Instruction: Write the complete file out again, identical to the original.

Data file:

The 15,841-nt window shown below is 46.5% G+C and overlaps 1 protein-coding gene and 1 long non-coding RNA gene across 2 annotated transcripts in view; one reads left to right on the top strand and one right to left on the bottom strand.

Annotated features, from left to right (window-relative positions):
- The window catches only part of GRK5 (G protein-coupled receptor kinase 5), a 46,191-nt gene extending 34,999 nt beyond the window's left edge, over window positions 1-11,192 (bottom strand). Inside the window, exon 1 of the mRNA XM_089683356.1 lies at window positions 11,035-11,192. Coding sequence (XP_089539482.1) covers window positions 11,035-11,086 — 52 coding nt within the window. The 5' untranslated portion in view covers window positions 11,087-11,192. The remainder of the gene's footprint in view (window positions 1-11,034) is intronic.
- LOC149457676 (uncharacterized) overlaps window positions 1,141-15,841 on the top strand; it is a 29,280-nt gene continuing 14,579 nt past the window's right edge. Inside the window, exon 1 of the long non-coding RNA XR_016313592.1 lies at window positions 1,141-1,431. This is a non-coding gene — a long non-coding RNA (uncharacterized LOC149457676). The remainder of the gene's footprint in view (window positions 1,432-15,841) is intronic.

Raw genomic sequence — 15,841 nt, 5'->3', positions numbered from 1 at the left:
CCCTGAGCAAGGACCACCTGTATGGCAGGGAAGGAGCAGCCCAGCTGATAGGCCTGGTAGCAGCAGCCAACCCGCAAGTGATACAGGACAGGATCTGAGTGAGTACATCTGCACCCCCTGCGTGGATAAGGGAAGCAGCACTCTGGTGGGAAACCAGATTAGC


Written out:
The 15,841-nt window shown below is 46.5% G+C and overlaps 1 protein-coding gene and 1 long non-coding RNA gene across 2 annotated transcripts in view; one reads left to right on the top strand and one right to left on the bottom strand.

Annotated features, from left to right (window-relative positions):
- The window catches only part of GRK5 (G protein-coupled receptor kinase 5), a 46,191-nt gene extending 34,999 nt beyond the window's left edge, over window positions 1-11,192 (bottom strand). Inside the window, exon 1 of the mRNA XM_089683356.1 lies at window positions 11,035-11,192. Coding sequence (XP_089539482.1) covers window positions 11,035-11,086 — 52 coding nt within the window. The 5' untranslated portion in view covers window positions 11,087-11,192. The remainder of the gene's footprint in view (window positions 1-11,034) is intronic.
- LOC149457676 (uncharacterized) overlaps window positions 1,141-15,841 on the top strand; it is a 29,280-nt gene continuing 14,579 nt past the window's right edge. Inside the window, exon 1 of the long non-coding RNA XR_016313592.1 lies at window positions 1,141-1,431. This is a non-coding gene — a long non-coding RNA (uncharacterized LOC149457676). The remainder of the gene's footprint in view (window positions 1,432-15,841) is intronic.

Raw genomic sequence — 15,841 nt, 5'->3', positions numbered from 1 at the left:
CCCTGAGCAAGGACCACCTGTATGGCAGGGAAGGAGCAGCCCAGCTGATAGGCCTGGTAGCAGCAGCCAACCCGCAAGTGATACAGGACAGGATCTGAGTGAGTACATCTGCACCCCCTGCGTGGATAAGGGAAGCAGCACTCTGGTGGGAAACCAGATTAGC